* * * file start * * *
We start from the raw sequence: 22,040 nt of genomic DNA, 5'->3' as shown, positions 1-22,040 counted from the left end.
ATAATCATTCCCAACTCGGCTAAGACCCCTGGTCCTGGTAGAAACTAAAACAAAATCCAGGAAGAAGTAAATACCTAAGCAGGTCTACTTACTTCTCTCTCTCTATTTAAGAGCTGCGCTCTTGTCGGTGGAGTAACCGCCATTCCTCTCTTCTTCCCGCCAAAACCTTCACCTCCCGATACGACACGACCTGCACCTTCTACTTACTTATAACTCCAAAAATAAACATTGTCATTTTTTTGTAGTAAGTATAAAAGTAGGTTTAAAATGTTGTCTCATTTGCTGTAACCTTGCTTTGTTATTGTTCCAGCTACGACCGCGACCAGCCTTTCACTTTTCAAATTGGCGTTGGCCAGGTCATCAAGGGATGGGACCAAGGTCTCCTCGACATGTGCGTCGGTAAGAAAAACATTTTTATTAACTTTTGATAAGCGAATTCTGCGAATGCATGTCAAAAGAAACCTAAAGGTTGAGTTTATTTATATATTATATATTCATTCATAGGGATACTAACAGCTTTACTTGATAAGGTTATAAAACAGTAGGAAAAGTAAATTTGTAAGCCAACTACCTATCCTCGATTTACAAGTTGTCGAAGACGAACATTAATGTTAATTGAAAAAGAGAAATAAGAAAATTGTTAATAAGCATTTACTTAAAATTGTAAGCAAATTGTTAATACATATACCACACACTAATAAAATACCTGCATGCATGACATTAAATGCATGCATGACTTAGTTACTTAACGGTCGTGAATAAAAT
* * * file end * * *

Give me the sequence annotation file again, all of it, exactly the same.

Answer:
We start from the raw sequence: 22,040 nt of genomic DNA, 5'->3' as shown, positions 1-22,040 counted from the left end.
ATAATCATTCCCAACTCGGCTAAGACCCCTGGTCCTGGTAGAAACTAAAACAAAATCCAGGAAGAAGTAAATACCTAAGCAGGTCTACTTACTTCTCTCTCTCTATTTAAGAGCTGCGCTCTTGTCGGTGGAGTAACCGCCATTCCTCTCTTCTTCCCGCCAAAACCTTCACCTCCCGATACGACACGACCTGCACCTTCTACTTACTTATAACTCCAAAAATAAACATTGTCATTTTTTTGTAGTAAGTATAAAAGTAGGTTTAAAATGTTGTCTCATTTGCTGTAACCTTGCTTTGTTATTGTTCCAGCTACGACCGCGACCAGCCTTTCACTTTTCAAATTGGCGTTGGCCAGGTCATCAAGGGATGGGACCAAGGTCTCCTCGACATGTGCGTCGGTAAGAAAAACATTTTTATTAACTTTTGATAAGCGAATTCTGCGAATGCATGTCAAAAGAAACCTAAAGGTTGAGTTTATTTATATATTATATATTCATTCATAGGGATACTAACAGCTTTACTTGATAAGGTTATAAAACAGTAGGAAAAGTAAATTTGTAAGCCAACTACCTATCCTCGATTTACAAGTTGTCGAAGACGAACATTAATGTTAATTGAAAAAGAGAAATAAGAAAATTGTTAATAAGCATTTACTTAAAATTGTAAGCAAATTGTTAATACATATACCACACACTAATAAAATACCTGCATGCATGACATTAAATGCATGCATGACTTAGTTACTTAACGGTCGTGAATAAAAT